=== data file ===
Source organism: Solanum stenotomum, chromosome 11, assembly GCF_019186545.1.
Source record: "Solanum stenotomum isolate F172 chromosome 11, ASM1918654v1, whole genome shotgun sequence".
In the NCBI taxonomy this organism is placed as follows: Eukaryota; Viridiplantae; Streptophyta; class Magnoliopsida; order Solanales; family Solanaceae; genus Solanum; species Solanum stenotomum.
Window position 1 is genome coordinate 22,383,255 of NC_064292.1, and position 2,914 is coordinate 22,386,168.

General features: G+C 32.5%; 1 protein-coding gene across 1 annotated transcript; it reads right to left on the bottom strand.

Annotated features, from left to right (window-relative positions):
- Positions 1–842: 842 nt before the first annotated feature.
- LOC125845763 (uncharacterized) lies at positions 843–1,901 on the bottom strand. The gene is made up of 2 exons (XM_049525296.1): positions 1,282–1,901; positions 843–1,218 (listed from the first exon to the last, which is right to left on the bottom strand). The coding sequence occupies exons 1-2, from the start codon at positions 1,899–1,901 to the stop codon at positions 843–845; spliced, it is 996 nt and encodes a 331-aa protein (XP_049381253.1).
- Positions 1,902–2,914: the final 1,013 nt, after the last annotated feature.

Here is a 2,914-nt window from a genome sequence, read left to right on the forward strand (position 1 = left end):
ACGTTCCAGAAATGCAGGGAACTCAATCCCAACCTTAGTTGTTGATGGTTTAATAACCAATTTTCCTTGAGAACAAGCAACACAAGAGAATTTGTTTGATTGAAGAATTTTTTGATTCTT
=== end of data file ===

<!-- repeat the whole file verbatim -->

Source organism: Solanum stenotomum, chromosome 11, assembly GCF_019186545.1.
Source record: "Solanum stenotomum isolate F172 chromosome 11, ASM1918654v1, whole genome shotgun sequence".
In the NCBI taxonomy this organism is placed as follows: Eukaryota; Viridiplantae; Streptophyta; class Magnoliopsida; order Solanales; family Solanaceae; genus Solanum; species Solanum stenotomum.
Window position 1 is genome coordinate 22,383,255 of NC_064292.1, and position 2,914 is coordinate 22,386,168.

General features: G+C 32.5%; 1 protein-coding gene across 1 annotated transcript; it reads right to left on the bottom strand.

Annotated features, from left to right (window-relative positions):
- Positions 1–842: 842 nt before the first annotated feature.
- LOC125845763 (uncharacterized) lies at positions 843–1,901 on the bottom strand. The gene is made up of 2 exons (XM_049525296.1): positions 1,282–1,901; positions 843–1,218 (listed from the first exon to the last, which is right to left on the bottom strand). The coding sequence occupies exons 1-2, from the start codon at positions 1,899–1,901 to the stop codon at positions 843–845; spliced, it is 996 nt and encodes a 331-aa protein (XP_049381253.1).
- Positions 1,902–2,914: the final 1,013 nt, after the last annotated feature.

Here is a 2,914-nt window from a genome sequence, read left to right on the forward strand (position 1 = left end):
ACGTTCCAGAAATGCAGGGAACTCAATCCCAACCTTAGTTGTTGATGGTTTAATAACCAATTTTCCTTGAGAACAAGCAACACAAGAGAATTTGTTTGATTGAAGAATTTTTTGATTCTT